Saba, a visit to a big rock in the ocean

Last time I wrote, we were just about to decide whether the beautiful Anguilla should be the most Northerly point of our journey in the Caribbean. We have had a wonderful trip going north from the Leeward Island to the Windwards, and even though BVI is a special place, it must be saved for the next time – when we are back from our circumnavigation.

So quickly our attention was moved from the BVI’s towards the less travelled Islands to the west of us, and the first of those were just arising from the sea, right in front of us. Saba, an island most people have not heard about. A very well protected place with high cliffs all around and no harbour to visit for protection. Not only geographically, Saba is far away from the more well known islands in the Caribbean, but it also the lacks the beaches and bays. The first impression is a large inhospitable rock in the middle of the ocean – and that is very wrong.

The view from our approach to Saba
Our very good Australien friends on a mooring just west of us

We were lucky or well planned when we arrived just in time for a few days of relative calm seas and we could use one of the five mooring buoys on the North westerly coast. 

The staircase to heaven from the coast line

In the old days there were a small landing platform right here on the coast where you could land with a small rowing boat, having the larger vessel on anchor in safe distance from the cliffs. From the landing platform the staircase led you 396 steps up and over the massive rocks, into the village. And this were the access to the island for everything.Even  when Queen Victoria visited the island she was carried into shore and walked the staircase, together with a few cars and everything else the island could consume. Today they have build a very small peer on the South westerly coast with an access road, so a car can do the transportation. But it can still only be used, when the weather cooperates, and it is like the weather all over the world, hard to predict. So often boats will be waiting for days, before they are able to offload and the ferry will be cancelled – so there will be very few options off getting in or out of the island.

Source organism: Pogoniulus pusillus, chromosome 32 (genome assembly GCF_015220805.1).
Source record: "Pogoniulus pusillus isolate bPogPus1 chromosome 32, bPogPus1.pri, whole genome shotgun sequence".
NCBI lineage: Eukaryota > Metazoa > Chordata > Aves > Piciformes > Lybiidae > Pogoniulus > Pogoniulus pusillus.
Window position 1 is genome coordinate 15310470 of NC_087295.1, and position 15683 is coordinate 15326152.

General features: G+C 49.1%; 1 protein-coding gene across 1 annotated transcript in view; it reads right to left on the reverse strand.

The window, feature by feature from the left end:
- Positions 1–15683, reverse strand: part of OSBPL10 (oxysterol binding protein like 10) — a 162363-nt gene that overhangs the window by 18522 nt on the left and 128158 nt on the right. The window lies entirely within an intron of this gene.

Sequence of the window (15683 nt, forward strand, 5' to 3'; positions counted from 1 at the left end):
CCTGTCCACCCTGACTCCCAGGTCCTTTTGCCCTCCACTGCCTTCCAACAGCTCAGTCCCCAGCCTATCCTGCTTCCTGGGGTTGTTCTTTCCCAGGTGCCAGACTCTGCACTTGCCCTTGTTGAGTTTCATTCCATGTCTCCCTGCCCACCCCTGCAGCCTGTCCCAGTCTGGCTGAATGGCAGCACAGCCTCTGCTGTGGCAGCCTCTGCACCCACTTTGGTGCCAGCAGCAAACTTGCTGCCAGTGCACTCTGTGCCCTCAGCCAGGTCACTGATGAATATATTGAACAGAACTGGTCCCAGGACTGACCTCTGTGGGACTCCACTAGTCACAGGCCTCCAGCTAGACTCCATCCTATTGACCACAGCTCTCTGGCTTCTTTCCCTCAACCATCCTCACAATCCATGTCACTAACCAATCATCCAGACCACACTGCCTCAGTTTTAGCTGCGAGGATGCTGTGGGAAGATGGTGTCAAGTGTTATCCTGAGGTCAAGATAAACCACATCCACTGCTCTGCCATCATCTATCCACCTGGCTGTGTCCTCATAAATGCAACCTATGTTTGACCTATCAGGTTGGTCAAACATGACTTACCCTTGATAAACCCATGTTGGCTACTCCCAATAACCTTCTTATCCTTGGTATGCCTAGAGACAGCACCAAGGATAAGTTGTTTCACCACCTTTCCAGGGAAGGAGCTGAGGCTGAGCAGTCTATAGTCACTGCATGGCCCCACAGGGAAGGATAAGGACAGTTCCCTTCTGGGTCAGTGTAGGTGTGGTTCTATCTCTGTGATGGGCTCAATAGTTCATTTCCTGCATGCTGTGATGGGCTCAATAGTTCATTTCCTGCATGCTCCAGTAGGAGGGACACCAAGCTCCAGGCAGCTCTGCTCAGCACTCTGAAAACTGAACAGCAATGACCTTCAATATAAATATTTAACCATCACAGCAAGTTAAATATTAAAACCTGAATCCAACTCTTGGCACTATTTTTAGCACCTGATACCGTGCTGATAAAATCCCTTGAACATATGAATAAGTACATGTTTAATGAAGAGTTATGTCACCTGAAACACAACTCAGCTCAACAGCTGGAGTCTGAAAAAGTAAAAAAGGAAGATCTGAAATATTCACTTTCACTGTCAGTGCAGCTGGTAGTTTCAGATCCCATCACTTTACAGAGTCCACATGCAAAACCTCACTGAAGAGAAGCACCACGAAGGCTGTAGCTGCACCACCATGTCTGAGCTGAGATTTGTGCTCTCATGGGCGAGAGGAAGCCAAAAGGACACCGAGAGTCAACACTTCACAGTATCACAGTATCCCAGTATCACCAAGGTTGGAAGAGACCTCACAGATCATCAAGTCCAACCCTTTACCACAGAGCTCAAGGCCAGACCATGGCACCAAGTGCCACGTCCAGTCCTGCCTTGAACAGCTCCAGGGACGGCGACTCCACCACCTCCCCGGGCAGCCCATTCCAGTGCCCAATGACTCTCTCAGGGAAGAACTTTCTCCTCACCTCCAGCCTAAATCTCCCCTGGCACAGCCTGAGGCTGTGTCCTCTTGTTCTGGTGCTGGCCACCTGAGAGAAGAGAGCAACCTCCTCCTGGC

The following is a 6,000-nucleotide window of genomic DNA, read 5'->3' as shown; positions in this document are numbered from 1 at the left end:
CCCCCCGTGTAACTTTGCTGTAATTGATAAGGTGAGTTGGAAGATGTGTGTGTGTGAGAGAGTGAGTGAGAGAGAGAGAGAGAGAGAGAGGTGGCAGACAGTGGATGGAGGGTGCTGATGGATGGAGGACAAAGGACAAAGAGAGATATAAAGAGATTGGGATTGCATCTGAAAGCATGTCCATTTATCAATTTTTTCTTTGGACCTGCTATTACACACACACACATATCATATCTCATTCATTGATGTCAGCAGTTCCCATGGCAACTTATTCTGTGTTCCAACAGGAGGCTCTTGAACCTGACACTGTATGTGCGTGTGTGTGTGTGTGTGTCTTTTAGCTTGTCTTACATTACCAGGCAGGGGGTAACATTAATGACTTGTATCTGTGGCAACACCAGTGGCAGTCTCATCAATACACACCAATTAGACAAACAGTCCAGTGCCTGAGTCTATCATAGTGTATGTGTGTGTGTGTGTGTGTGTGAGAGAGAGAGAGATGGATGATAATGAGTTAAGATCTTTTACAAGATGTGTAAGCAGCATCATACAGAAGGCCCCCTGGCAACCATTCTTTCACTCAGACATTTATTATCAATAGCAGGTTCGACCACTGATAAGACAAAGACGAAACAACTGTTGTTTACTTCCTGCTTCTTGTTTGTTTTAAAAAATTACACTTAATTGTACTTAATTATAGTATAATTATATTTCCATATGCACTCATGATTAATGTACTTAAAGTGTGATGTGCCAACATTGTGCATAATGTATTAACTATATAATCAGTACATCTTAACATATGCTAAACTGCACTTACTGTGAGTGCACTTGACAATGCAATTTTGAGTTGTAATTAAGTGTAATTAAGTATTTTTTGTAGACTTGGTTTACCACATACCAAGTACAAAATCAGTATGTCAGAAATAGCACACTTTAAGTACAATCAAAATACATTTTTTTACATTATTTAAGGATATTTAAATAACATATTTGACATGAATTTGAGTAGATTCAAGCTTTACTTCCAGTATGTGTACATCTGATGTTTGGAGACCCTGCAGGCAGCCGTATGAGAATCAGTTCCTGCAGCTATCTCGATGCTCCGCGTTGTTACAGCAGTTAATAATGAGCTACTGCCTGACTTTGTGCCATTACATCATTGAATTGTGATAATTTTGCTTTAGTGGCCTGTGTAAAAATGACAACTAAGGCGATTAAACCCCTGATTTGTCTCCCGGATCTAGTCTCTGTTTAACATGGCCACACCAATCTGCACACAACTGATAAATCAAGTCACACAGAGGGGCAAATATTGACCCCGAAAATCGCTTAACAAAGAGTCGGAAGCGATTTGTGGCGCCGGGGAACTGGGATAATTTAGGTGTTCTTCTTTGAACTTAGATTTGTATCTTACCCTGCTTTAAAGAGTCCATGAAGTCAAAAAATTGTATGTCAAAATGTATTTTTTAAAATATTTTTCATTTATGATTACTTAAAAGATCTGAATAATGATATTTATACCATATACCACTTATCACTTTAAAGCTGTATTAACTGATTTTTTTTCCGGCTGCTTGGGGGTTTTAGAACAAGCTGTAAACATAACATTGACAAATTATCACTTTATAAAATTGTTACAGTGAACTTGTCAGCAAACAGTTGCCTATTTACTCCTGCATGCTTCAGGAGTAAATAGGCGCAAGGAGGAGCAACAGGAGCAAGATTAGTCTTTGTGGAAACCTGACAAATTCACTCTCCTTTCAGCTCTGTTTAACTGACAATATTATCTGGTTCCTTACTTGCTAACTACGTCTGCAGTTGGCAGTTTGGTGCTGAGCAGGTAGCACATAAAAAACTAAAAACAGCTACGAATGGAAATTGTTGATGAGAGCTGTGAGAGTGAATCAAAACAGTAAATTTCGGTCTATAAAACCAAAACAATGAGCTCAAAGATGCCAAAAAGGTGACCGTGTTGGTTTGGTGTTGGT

Pictures from the local museum, showing the “good” old days

Anyway, we hooked up to the mooring, which were fastened to a concrete block 20 meters below North Star, so we could only inspect it if we geared up to dive. We agreed to take the chance and believe in the chain, we could not see. The journey to the access peer was about 30 minute in our dinghy, in rather large swells. When we arrived it was a fantastic contrast to the image you have of this island at arrival – the check in procedure was very welcoming and friendly and just outside the Harbour office a young man was sitting in his truck, as we asked for direction. He offered to take us and ended up touring us around on the island, and guiding us for about an hour. And everybody we came into contact with, was exactly like this.

A street view from Saba

The island of today has very few tourist, but a daily ferry connection and a flight comes in from Antigua. There is a few hotels, so for someone who just want to drop out of the speed of the current world, this is a marvellous place.

The view of the town with the dirt airstrip in the back

But that said, we also had a very serious conversation, with the local policeman whom gave us a story of an island fighting alcohol’s and drug addiction, high unemployment and the related crimes. Unfortunately, all very unfortunate side effects of our current lifestyle, when it does not work well. 

We had a wonderful stay on the island and enjoyed to see a small local community which in spite of the isolation, manage and live. The combination of the very speciel geography and the friendliness we met, made this a memorable visite.

Just plain beautiful evening at Saba

Another goodbye on our journey, as the weather was changing and the big swells were moving in from a storm on the North American coastline.

Local house on Saba seen from our hiking

Further North to St. Barth and St. Martens

The weather has been unsteady this season in the Caribbean, very windy and with changing and surprising direction. It is maybe so, but for us it has meant winds in the twenties and waves most often against, and so it was a very nice change when we left Barbuda going downwind to St. Barth. We arrived into the

bay in front of St. Barth capital, Gustavia. It is uncomplicated going around the island and anchor either south or north in the bay in 10-15 meter of water. The bay has a reputation for being rolly, especially when the wind is coming from north and as we approached the forecast during the next 24 hours said that the wind would go into north even north west. That meant that a strong depression in the North